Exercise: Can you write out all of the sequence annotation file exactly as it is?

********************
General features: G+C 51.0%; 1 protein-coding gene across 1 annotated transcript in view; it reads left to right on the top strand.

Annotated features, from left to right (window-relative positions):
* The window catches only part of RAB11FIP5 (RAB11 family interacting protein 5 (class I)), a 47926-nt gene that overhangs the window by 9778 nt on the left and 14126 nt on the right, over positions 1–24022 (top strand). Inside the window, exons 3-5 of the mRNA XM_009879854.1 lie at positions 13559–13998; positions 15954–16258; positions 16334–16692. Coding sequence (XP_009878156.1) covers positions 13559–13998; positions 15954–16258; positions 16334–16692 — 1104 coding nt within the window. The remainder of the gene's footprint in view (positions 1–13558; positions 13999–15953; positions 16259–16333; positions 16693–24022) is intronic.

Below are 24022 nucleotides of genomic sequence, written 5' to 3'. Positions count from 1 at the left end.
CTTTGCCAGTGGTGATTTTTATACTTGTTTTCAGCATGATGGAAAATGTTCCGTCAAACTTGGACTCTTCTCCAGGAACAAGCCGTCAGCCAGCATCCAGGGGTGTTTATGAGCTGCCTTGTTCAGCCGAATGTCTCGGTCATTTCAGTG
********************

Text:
General features: G+C 51.0%; 1 protein-coding gene across 1 annotated transcript in view; it reads left to right on the top strand.

Annotated features, from left to right (window-relative positions):
* The window catches only part of RAB11FIP5 (RAB11 family interacting protein 5 (class I)), a 47926-nt gene that overhangs the window by 9778 nt on the left and 14126 nt on the right, over positions 1–24022 (top strand). Inside the window, exons 3-5 of the mRNA XM_009879854.1 lie at positions 13559–13998; positions 15954–16258; positions 16334–16692. Coding sequence (XP_009878156.1) covers positions 13559–13998; positions 15954–16258; positions 16334–16692 — 1104 coding nt within the window. The remainder of the gene's footprint in view (positions 1–13558; positions 13999–15953; positions 16259–16333; positions 16693–24022) is intronic.

Below are 24022 nucleotides of genomic sequence, written 5' to 3'. Positions count from 1 at the left end.
CTTTGCCAGTGGTGATTTTTATACTTGTTTTCAGCATGATGGAAAATGTTCCGTCAAACTTGGACTCTTCTCCAGGAACAAGCCGTCAGCCAGCATCCAGGGGTGTTTATGAGCTGCCTTGTTCAGCCGAATGTCTCGGTCATTTCAGTG